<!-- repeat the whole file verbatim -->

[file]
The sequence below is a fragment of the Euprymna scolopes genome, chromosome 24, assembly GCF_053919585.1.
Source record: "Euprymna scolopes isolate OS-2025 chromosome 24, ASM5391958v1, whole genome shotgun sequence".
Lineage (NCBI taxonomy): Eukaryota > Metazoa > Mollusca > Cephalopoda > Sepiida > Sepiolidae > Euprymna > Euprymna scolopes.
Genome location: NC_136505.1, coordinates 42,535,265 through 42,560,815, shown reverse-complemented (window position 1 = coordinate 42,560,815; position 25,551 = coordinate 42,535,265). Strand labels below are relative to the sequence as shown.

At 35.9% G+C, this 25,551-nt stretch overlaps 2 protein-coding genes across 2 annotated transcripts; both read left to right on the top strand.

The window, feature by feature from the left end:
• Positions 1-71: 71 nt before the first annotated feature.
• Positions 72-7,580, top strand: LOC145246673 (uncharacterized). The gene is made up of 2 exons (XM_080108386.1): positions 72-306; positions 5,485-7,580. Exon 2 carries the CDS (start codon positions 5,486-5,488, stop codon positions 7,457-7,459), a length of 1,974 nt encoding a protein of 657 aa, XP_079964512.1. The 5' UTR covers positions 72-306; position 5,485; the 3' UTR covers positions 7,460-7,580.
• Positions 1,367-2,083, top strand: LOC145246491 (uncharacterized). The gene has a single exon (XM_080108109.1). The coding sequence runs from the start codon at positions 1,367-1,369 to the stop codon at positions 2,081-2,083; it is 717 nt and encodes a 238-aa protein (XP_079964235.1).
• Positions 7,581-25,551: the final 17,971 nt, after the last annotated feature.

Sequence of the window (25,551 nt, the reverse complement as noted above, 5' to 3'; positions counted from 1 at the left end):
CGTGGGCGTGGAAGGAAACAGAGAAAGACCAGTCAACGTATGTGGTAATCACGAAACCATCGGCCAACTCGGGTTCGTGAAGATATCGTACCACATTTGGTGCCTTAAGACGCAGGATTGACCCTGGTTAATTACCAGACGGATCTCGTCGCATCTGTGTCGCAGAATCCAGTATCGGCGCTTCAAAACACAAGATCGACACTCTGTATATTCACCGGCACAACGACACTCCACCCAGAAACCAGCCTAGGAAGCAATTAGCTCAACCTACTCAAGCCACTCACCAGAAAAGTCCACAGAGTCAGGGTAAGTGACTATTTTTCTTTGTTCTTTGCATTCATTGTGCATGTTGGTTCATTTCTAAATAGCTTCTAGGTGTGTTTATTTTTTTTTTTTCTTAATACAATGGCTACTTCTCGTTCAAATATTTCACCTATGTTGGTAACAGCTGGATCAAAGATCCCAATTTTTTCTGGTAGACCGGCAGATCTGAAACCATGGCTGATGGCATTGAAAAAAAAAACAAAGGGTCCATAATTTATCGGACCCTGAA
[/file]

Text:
The sequence below is a fragment of the Euprymna scolopes genome, chromosome 24, assembly GCF_053919585.1.
Source record: "Euprymna scolopes isolate OS-2025 chromosome 24, ASM5391958v1, whole genome shotgun sequence".
Lineage (NCBI taxonomy): Eukaryota > Metazoa > Mollusca > Cephalopoda > Sepiida > Sepiolidae > Euprymna > Euprymna scolopes.
Genome location: NC_136505.1, coordinates 42,535,265 through 42,560,815, shown reverse-complemented (window position 1 = coordinate 42,560,815; position 25,551 = coordinate 42,535,265). Strand labels below are relative to the sequence as shown.

At 35.9% G+C, this 25,551-nt stretch overlaps 2 protein-coding genes across 2 annotated transcripts; both read left to right on the top strand.

The window, feature by feature from the left end:
• Positions 1-71: 71 nt before the first annotated feature.
• Positions 72-7,580, top strand: LOC145246673 (uncharacterized). The gene is made up of 2 exons (XM_080108386.1): positions 72-306; positions 5,485-7,580. Exon 2 carries the CDS (start codon positions 5,486-5,488, stop codon positions 7,457-7,459), a length of 1,974 nt encoding a protein of 657 aa, XP_079964512.1. The 5' UTR covers positions 72-306; position 5,485; the 3' UTR covers positions 7,460-7,580.
• Positions 1,367-2,083, top strand: LOC145246491 (uncharacterized). The gene has a single exon (XM_080108109.1). The coding sequence runs from the start codon at positions 1,367-1,369 to the stop codon at positions 2,081-2,083; it is 717 nt and encodes a 238-aa protein (XP_079964235.1).
• Positions 7,581-25,551: the final 17,971 nt, after the last annotated feature.

Sequence of the window (25,551 nt, the reverse complement as noted above, 5' to 3'; positions counted from 1 at the left end):
CGTGGGCGTGGAAGGAAACAGAGAAAGACCAGTCAACGTATGTGGTAATCACGAAACCATCGGCCAACTCGGGTTCGTGAAGATATCGTACCACATTTGGTGCCTTAAGACGCAGGATTGACCCTGGTTAATTACCAGACGGATCTCGTCGCATCTGTGTCGCAGAATCCAGTATCGGCGCTTCAAAACACAAGATCGACACTCTGTATATTCACCGGCACAACGACACTCCACCCAGAAACCAGCCTAGGAAGCAATTAGCTCAACCTACTCAAGCCACTCACCAGAAAAGTCCACAGAGTCAGGGTAAGTGACTATTTTTCTTTGTTCTTTGCATTCATTGTGCATGTTGGTTCATTTCTAAATAGCTTCTAGGTGTGTTTATTTTTTTTTTTTCTTAATACAATGGCTACTTCTCGTTCAAATATTTCACCTATGTTGGTAACAGCTGGATCAAAGATCCCAATTTTTTCTGGTAGACCGGCAGATCTGAAACCATGGCTGATGGCATTGAAAAAAAAAACAAAGGGTCCATAATTTATCGGACCCTGAA